Ernie Crey was a guest speaker in the ADSS Social Justice 12 class on Monday. Crey spoke to students about his sister Dawn

Alberni students get lesson from Pickton victim’s brother

A, Alberni Social Justice 12 class got a real life lesson about Canada’s most prolific serial killer from the brother of one of his victims

A Social Justice 12 class at Alberni District Secondary School got a real life lesson about Canada’s most prolific serial killer from the brother of one of his victims.

Ernie Crey addressed a hushed class of 30 students on Monday, telling them about his sister Dawn, a victim of Robert William Pickton.

Pickton is the Port Coquitlam pig farmer who is serving a life sentence for six counts of second-degree murder. He has been accused of murdering 26 more women, including Dawn Crey, whose DNA, but not her body, was found on the Pickton farm.

Bringing personal experience with a national tragedy to a class in Port Alberni is invaluable, teacher Ann Ostwald said.  “I think it is very important to expose my kids to people with different ideas and life experiences,” Ostwald said. “Ernie is someone who took a long and painful process in life and was matter-of-fact.”

Dawn Crey disappeared from Vancouver’s Downtown Eastside in 2000, Crey told the class. “She’d stopped ordering medications from her doctor and stopped collecting her social assistance cheques,” he said. “She’d also stopped having regular visits with another of my sisters and that’s when it started.”

Four years later, and RCMP officer visited Crey to deliver the news he anticipated but hoped would never come—that Dawn’s DNA had been found on the Pickton farm.

Dawn Crey’s life may have ended on the pig farm but the seeds to such a tragic ending were sown long before, Ernie said.

Dawn, and for that matter other Pickton victims, were “very much like you and came from communities very much like Port Alberni,” he said.

What separated many of the victims from other people was severe mental illness, which in his sister’s case included auditory and visual hallucinations, Crey said.

As a teen, Dawn suffered from severe anxiety and depression issues that she didn’t understand. “It was far different from being upset at your mom or dad. It was a more profound psychosis,” he said. “You may know someone struggling with this today.”

Dawn resorted to self-medicating with street drugs and alcohol in an effort to control her condition, he said. The self-medicating led to an addiction.

Later, she met a man who was charismatic and had movie star looks. “But he was addicted as well, and they lived on the streets.”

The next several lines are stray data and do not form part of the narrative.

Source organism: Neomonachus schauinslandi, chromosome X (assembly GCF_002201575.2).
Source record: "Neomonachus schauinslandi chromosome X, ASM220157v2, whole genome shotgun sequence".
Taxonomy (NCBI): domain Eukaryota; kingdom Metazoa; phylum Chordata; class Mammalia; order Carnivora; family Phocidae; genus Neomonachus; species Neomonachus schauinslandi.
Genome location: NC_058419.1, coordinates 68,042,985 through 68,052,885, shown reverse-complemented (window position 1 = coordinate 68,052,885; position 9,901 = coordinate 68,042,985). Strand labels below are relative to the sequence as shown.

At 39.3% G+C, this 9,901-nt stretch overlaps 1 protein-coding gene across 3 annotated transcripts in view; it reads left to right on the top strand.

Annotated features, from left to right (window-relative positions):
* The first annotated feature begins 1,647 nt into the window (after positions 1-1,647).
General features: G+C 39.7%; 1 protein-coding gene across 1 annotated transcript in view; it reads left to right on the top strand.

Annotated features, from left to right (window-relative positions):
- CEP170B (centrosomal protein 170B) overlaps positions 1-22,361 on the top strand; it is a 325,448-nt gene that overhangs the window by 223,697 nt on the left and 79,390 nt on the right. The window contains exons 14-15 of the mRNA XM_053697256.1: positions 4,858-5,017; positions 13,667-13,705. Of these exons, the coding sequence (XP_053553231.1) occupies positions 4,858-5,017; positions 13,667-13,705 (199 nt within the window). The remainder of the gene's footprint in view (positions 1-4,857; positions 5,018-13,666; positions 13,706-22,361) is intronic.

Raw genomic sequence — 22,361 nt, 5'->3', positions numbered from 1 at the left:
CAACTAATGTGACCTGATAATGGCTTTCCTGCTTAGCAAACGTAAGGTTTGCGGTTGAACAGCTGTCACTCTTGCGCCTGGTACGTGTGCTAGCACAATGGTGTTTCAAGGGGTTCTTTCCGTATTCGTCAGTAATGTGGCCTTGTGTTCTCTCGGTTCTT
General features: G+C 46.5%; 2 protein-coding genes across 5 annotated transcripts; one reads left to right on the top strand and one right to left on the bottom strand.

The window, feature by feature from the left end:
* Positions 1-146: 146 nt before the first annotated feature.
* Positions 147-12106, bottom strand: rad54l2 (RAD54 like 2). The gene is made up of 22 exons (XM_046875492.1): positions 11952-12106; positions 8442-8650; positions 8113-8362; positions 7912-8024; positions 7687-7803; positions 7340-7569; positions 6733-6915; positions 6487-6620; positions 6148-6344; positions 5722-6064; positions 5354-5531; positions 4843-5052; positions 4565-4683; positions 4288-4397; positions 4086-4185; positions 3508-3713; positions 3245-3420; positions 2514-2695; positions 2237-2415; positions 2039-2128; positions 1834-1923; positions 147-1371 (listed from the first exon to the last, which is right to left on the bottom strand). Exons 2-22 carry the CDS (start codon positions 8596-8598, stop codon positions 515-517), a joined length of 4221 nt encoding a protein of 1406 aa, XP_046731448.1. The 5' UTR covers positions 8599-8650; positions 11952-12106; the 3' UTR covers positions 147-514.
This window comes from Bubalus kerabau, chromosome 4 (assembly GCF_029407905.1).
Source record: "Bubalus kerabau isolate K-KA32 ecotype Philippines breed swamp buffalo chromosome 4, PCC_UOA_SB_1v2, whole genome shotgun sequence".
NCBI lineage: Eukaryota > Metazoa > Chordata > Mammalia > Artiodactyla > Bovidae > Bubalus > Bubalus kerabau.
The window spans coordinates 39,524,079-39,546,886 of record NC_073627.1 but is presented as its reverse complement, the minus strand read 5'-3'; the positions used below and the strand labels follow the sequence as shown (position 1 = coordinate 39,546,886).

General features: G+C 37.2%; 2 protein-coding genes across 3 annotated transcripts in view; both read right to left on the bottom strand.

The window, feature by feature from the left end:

Time slipped away and Dawn was no longer a pretty 16-year-old girl. Older, and being edged out by younger street workers, Dawn moved to Vancouver’s Downtown Eastside.

“Her mental illness deepened and she was abused and exploited to no end,” Crey said.

Dawn was finally committed to Colony Farms Hospital, a psychiatric facility where she was treated for her condition. She was released though, and found her self back on the Downtown Eastside.

Ernie spent weeks trying to have her committed again but it was only after she committed a crime that she was sent back to Colony Farm.

“She’d say she saw snakes and heard voices telling her to do things. That’s what she was self-medicating to try and control,” he said.

Crey said that the thing that irks him most is people who ask him where the victims’ personal responsibilities are for where they ended up in life.

“It’s not as though they chose to go, chose to be abused and exploited,” he said. “Thirty years ago I probably would have punched them in the face for even making the suggestion.”

One student asked why it took so long for police to catch Pickton. After reflecting for several moments Crey replied that “their hearts weren’t into the investigation.” Vancouver City Police later apologized for not catching Pickton sooner, he said.

Another student asked if it was because the victims were from the Downtown Eastside. “If the ladies were from West Vancouver or Kerrisdale then it’s safe to say that he would have been caught much sooner.”

Crey asked that if students take one thing away from his talk with them it should be that the issue of mental illness as well as drug and alcohol addiction underpinned the tragedy of the Pickton murder victims.

“You may become doctors, lawyers, nurses or social workers,” he said. “Remember to take this (story) further into your professional lives.”

reporter@albernivalleynews.com

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